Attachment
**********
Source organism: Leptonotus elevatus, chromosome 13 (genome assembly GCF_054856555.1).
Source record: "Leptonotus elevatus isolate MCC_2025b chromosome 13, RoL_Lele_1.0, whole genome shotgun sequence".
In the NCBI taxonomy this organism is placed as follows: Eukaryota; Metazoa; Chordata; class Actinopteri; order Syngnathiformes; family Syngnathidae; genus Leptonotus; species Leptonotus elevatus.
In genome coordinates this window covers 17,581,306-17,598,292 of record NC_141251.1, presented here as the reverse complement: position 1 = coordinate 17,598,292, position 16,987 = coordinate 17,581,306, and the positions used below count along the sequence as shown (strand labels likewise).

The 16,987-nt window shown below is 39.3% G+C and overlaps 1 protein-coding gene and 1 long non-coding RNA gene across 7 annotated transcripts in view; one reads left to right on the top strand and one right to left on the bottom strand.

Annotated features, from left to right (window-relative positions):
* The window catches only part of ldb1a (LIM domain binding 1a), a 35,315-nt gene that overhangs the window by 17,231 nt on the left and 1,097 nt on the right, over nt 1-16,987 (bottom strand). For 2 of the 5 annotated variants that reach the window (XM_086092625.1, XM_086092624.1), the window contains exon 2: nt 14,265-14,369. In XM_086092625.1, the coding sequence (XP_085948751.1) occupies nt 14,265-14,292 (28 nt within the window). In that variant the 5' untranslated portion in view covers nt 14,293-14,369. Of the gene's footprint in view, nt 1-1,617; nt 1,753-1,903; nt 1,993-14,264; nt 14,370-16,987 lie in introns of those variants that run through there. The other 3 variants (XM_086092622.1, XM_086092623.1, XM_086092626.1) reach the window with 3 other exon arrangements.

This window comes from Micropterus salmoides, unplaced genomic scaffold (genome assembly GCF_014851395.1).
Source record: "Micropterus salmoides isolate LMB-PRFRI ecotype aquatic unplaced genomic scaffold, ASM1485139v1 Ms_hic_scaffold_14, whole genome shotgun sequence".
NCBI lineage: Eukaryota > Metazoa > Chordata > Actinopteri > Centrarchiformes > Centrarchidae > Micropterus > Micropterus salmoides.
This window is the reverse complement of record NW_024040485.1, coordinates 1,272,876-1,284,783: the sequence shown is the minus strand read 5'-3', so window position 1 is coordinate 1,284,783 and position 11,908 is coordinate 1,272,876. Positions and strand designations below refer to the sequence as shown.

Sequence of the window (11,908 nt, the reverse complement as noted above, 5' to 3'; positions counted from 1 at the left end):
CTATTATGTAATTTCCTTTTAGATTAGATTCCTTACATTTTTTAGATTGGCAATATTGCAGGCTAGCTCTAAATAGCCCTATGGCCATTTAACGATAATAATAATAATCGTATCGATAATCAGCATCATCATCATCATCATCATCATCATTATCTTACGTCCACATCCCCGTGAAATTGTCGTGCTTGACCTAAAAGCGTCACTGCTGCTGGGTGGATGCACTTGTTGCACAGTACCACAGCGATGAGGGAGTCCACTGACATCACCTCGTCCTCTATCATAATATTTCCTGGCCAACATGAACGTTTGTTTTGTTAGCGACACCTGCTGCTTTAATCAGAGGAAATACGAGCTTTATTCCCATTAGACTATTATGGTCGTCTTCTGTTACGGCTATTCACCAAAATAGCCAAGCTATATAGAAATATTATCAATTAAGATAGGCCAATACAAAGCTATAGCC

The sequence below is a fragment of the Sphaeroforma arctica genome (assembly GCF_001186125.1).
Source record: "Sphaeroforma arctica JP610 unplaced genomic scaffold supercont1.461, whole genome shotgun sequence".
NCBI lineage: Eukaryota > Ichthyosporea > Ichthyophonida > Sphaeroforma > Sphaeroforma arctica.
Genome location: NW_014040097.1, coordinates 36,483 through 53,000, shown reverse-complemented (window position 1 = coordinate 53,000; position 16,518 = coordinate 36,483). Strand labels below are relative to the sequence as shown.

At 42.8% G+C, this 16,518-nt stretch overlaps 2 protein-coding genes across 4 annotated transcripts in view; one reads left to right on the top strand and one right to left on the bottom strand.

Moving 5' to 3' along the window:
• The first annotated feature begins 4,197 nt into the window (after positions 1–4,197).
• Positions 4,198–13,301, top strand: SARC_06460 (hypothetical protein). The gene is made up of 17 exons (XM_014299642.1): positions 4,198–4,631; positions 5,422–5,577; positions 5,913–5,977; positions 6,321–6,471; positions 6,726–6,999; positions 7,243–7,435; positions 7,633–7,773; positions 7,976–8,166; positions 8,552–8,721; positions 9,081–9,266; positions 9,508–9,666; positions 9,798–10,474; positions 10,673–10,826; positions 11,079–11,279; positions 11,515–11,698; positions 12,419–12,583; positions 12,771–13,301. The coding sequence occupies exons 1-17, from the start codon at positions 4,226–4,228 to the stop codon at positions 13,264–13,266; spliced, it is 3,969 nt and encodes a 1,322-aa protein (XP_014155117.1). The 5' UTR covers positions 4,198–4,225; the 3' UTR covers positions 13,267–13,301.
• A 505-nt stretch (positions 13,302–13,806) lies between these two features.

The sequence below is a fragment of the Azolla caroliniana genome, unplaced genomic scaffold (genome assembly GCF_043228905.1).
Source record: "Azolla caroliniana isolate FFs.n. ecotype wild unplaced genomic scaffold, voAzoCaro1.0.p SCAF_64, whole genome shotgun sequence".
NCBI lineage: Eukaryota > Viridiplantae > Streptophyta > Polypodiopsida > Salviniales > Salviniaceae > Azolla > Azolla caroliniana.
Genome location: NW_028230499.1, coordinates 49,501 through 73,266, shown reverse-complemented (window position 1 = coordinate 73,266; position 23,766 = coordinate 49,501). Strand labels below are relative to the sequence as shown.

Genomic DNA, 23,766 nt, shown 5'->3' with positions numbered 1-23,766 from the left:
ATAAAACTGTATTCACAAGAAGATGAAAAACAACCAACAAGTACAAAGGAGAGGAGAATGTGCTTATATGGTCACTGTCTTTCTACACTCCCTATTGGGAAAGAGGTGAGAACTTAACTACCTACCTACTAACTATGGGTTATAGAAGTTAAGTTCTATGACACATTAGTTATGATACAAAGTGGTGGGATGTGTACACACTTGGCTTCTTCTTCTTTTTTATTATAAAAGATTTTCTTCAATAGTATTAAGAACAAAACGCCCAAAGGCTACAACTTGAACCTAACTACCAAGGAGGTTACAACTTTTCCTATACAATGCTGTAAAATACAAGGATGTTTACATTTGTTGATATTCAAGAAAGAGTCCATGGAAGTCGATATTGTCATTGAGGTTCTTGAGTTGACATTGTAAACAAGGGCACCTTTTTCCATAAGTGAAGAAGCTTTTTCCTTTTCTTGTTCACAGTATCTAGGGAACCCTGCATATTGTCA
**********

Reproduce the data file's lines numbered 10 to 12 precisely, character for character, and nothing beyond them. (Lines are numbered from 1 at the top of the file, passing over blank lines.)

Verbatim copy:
NCBI lineage: Eukaryota > Metazoa > Chordata > Actinopteri > Centrarchiformes > Centrarchidae > Micropterus > Micropterus salmoides.
This window is the reverse complement of record NW_024040485.1, coordinates 1,272,876-1,284,783: the sequence shown is the minus strand read 5'-3', so window position 1 is coordinate 1,284,783 and position 11,908 is coordinate 1,272,876. Positions and strand designations below refer to the sequence as shown.

Sequence of the window (11,908 nt, the reverse complement as noted above, 5' to 3'; positions counted from 1 at the left end):